6 working days, before the start of trial, that that is a matter I will need

7 to review once we've had the opportunity to see what the material, in

8 fact, represents.

9 Secondly, in relation to both of those witnesses, it's right that

10 I should put on -- put Your Honours on notice, so to speak, of the fact

11 that there may well be issues concerning the admissibility of parts of the

12 evidence of these two witnesses. If I can just, in a sentence or two,

13 explain, because it has some procedural implications.

14 Their statements contain a mixture of a limited amount of direct

15 personal testimony of their own together with multiple hearsay, including

16 summaries, sometimes sourced, sometimes not, of interviews with witnesses,

17 some of whom are witnesses that the Prosecution is proposing to call in

18 support of particular counts in the indictment viva voce. In some

19 instances, they exhibit witness statements to their own statements, which

20 are either taken by themselves, more often by field workers or by, indeed,

21 the Serbian police, the MUP. Their own statements contain quite a

22 considerable amount of unsourced hearsay and rumour, as well as a certain

23 amount of opinion evidence. So they raise potentially complex questions

24 of admissibility.

25 I've discussed these issues with Mr. Re on a number of occasions,

Page 314

1 orally and in writing, and I have asked him now to identify precisely

2 which parts of their evidence he intends to elicit. We are, I think,

3 agreed that there is inadmissible and irrelevant material in their

4 statements, but the Prosecution has not yet indicated which parts of their

5 statements they do intend to rely on.

6 And I raise this now because it may, first of all, be necessary to

7 seek a ruling from the Trial Chamber on these witnesses, or parts of their

8 testimony, before they are called; but I raise it also because as Your

9 Honour, I think, will immediately see, the Defence are just not in a

10 position at the moment to formulate or prepare their arguments on the

11 admissibility of parts or all of the testimony the Prosecution proposes to

12 adduce because the Prosecution has not given the Defence an indication of

13 the testimony it does intend to adduce.

14 That is something which needs to be rectified as a matter of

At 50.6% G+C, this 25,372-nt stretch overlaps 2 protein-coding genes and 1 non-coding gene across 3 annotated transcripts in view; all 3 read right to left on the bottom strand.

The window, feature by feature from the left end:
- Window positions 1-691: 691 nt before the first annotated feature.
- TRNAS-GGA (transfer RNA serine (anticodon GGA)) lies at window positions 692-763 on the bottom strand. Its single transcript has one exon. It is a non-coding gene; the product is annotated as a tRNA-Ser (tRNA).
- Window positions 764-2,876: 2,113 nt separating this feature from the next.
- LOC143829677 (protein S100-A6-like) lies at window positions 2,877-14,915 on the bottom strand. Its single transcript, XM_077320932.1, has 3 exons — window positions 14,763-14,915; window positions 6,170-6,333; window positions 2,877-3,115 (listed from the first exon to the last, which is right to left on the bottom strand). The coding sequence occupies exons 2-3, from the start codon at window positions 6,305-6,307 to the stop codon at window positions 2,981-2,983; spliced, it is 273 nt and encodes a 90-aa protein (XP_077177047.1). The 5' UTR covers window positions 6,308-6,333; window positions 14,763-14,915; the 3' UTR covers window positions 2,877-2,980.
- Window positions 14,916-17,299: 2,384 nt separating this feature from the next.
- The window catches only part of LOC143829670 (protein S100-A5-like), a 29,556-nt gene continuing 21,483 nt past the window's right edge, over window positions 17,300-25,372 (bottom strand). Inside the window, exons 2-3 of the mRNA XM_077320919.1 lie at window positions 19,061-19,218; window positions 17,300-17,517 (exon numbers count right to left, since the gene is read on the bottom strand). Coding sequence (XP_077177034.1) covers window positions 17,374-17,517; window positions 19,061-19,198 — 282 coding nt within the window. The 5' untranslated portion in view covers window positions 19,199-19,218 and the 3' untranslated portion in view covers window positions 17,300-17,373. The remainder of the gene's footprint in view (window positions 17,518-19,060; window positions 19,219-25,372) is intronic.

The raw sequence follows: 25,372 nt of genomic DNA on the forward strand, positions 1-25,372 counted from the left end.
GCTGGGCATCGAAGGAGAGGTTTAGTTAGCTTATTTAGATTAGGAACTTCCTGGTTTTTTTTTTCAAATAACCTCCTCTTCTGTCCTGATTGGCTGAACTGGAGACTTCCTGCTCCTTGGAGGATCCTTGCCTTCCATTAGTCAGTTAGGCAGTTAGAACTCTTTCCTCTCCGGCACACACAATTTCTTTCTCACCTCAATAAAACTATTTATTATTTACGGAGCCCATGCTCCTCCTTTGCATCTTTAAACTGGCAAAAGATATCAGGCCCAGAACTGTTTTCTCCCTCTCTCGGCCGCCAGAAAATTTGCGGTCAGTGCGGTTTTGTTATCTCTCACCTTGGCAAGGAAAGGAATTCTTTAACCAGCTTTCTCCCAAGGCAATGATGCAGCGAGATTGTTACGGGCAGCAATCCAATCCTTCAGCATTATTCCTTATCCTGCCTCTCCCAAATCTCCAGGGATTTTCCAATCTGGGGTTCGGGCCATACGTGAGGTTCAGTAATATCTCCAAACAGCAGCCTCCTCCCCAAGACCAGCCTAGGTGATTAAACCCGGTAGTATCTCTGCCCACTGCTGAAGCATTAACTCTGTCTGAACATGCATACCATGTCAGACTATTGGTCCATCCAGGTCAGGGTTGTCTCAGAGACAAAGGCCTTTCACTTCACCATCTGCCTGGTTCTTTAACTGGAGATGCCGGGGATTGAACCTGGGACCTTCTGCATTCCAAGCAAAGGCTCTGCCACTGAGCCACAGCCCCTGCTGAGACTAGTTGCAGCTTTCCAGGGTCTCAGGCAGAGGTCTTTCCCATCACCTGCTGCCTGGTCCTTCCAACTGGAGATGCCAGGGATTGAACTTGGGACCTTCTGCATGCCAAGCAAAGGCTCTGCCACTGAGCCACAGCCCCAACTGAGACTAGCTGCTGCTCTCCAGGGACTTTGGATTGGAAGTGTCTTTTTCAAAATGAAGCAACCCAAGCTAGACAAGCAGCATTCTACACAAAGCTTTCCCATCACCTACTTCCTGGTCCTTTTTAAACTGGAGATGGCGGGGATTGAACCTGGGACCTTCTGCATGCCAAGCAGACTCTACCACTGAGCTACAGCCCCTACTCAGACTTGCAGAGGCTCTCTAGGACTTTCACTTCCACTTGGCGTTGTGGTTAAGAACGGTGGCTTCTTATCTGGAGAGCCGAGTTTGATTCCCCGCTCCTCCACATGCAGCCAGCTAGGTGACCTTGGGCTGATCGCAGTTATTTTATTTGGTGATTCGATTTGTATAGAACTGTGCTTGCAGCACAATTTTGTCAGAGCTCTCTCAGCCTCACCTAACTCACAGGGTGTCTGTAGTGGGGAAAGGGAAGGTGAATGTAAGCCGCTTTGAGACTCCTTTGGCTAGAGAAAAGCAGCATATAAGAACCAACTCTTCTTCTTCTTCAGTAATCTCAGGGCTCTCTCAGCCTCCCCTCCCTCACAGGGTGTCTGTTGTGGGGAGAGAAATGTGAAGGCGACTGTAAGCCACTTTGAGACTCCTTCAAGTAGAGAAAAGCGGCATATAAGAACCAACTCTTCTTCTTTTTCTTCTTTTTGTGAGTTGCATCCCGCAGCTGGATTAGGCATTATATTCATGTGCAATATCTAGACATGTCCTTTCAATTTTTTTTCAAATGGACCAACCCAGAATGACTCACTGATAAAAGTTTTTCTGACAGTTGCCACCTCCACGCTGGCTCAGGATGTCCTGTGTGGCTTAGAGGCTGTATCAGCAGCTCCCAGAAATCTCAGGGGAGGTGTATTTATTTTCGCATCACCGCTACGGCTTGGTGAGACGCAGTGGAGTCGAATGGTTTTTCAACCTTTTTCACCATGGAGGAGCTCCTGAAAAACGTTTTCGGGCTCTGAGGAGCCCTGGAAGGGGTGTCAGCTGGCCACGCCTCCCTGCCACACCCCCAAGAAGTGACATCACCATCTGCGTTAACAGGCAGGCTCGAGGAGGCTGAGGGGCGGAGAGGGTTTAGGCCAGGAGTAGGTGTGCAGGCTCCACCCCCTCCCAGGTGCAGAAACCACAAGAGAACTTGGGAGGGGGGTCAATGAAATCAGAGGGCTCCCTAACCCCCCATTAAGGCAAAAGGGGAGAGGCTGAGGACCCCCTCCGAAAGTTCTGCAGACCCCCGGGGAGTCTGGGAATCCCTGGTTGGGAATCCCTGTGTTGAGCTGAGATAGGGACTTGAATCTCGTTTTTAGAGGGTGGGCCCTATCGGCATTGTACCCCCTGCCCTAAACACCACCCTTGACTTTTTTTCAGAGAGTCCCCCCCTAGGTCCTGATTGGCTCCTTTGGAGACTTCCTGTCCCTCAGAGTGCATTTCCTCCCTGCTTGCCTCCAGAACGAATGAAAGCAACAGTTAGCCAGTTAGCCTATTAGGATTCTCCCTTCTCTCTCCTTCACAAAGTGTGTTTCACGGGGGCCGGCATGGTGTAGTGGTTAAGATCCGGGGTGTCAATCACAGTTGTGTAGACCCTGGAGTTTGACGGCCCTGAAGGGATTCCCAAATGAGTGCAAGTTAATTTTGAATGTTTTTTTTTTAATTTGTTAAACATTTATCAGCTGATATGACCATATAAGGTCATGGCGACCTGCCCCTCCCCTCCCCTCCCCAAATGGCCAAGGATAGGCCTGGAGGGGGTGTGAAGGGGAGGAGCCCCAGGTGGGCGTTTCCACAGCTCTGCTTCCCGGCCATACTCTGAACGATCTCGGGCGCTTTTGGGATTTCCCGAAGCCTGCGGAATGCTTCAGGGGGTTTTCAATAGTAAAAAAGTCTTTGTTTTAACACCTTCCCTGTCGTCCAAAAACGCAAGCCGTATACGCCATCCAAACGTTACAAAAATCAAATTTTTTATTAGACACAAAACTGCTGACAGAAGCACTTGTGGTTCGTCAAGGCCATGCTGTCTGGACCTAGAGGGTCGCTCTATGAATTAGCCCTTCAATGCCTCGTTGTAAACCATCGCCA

15 urgency, because if opening speeches are to be made on Monday, it would be

16 necessary to move into legal argument, if there is to be any, on Tuesday.

17 JUDGE ORIE: Yes. May I perhaps try to cut matters short.

18 Mr. Re, I see that the witness list number 1 is scheduled for two

19 hours; witness 2 is scheduled for two hours as well. If it is true that

20 there are reports, only recently disclosed and relevant to the testimony

21 of these witnesses, reports by the organisation they -- and if these

22 reports are 800 pages, I take it that you do not imagine to go through all

23 of these 800 pages with these witnesses in the two hours available for

24 each of them. Is there any possibility for you to identify for the

25 Defence those portions of the report you would specifically rely on as a

Page 315

1 factual basis for the examination of -- or at least relevant for facts

2 you'd like to elicit from those --

3 MR. EMMERSON: Your Honour, before Mr. Re replies. It may be that

4 I didn't make my submissions quite as clearly as I should have done.


6 MR. EMMERSON: There were two separate problems. One is the

7 disclosure of material late last night. Like I say, I have no reason to

8 believe --

9 JUDGE ORIE: It's just that it's logical to report --

10 MR. EMMERSON: That consists of the translations of four

11 notebooks, which had previously been disclosed in Serbian, and the service

12 of a 300-page report, which had previously been the subject only of the

13 service of one page. Nobody at the moment knows how much, if any, of that

14 material is relevant. Where the problem arises is in the witness

15 statements themselves which, as I've indicated, contain this vast array of

16 material of varying quality and reliability and which raise a number of

17 potentially difficult issues of admissibility. And it's in respect of the

18 witness statements that I have been asking the Prosecution to identify

19 what it is they are proposing to adduce.

20 Moreover, and I'll deal with this very briefly, I understand that

21 Mr. Re had an interview or proofing session with the protected witness

22 SST7/28 yesterday and plans another one over this weekend, and that

23 Mr. Di Fazio has been dealing with proofing sessions with the second

24 witness, Ms. Andjelkovic. We're obviously coming on to the disclosure of

25 proofing notes as an issue on the agenda, but we would very much want to

Page 316

1 have the records of those sessions in sufficient time to be able to

2 assimilate what it is exactly the Prosecution wants to elicit from these

3 witnesses, in effect, paragraph by paragraph so we can formulate any

4 objections that there may be. And of course there may not be in the end.

5 At the moment we don't know what the Prosecution wants to elicit from

6 these witnesses in sufficient detail to assess or analyse our position.


8 MR. RE: Both witnesses, in our submission, give accounts of what

9 they observed and what they saw in Kosovo in 1998. These statements refer

10 to matters outside the indictment period. Rest assured, of course the

11 Prosecution is not going to elicit irrelevant evidence from these

12 statements --

13 JUDGE ORIE: Mr. Re, just to keep matters short. I think

14 Mr. Emmerson was not soliciting that you explain to the Chamber what you

15 want to elicit from these witnesses but to the Defence. Of course, it's